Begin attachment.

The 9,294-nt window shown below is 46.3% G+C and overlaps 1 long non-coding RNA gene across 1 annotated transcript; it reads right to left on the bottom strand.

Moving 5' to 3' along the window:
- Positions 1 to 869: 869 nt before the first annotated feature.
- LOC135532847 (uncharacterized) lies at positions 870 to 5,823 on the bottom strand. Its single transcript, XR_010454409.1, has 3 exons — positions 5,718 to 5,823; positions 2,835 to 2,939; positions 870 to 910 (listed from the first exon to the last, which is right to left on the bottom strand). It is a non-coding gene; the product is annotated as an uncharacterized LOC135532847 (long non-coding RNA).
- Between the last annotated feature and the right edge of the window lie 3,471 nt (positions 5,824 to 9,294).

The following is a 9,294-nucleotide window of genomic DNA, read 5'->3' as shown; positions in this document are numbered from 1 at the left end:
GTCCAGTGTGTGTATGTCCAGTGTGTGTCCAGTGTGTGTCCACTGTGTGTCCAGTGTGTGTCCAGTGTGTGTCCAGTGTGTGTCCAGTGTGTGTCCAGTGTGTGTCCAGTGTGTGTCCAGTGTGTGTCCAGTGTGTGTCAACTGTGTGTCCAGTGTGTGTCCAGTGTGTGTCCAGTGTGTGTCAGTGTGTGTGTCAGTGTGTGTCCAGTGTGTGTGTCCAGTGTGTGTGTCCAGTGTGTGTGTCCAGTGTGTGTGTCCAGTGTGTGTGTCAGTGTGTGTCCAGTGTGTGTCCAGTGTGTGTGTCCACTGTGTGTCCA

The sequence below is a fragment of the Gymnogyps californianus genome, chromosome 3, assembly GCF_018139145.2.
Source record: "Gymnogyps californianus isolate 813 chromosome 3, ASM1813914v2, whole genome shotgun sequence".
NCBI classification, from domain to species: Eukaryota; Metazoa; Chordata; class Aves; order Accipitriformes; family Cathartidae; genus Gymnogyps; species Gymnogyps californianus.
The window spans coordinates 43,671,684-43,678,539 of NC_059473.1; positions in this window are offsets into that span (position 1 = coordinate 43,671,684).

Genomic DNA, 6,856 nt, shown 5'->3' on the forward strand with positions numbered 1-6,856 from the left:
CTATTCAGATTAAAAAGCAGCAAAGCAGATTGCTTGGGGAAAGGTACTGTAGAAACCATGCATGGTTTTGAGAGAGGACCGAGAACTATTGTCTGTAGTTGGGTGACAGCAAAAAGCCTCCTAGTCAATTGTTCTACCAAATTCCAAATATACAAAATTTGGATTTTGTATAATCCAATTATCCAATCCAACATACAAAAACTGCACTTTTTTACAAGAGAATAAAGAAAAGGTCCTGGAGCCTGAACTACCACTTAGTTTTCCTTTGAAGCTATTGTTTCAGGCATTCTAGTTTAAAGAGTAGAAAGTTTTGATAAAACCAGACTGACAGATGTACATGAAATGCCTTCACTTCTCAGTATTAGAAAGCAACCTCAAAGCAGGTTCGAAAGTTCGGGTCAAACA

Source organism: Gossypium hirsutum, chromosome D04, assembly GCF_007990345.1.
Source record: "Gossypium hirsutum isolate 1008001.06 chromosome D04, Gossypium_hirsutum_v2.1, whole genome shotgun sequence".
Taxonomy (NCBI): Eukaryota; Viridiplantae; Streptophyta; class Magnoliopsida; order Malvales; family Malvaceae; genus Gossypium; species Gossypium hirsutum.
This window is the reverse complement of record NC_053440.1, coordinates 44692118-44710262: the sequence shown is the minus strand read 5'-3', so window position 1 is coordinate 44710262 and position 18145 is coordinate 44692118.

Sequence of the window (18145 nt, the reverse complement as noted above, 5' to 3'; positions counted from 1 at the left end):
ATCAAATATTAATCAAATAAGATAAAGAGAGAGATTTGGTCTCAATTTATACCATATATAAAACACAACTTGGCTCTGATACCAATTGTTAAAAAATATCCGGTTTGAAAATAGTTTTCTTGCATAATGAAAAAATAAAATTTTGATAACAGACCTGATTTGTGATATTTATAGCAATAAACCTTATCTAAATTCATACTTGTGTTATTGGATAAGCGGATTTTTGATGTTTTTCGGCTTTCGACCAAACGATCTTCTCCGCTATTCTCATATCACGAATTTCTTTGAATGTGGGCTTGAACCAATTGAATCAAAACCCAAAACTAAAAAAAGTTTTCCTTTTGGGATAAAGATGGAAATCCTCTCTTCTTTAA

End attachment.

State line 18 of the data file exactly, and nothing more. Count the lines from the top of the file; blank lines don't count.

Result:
Sequence of the window (18145 nt, the reverse complement as noted above, 5' to 3'; positions counted from 1 at the left end):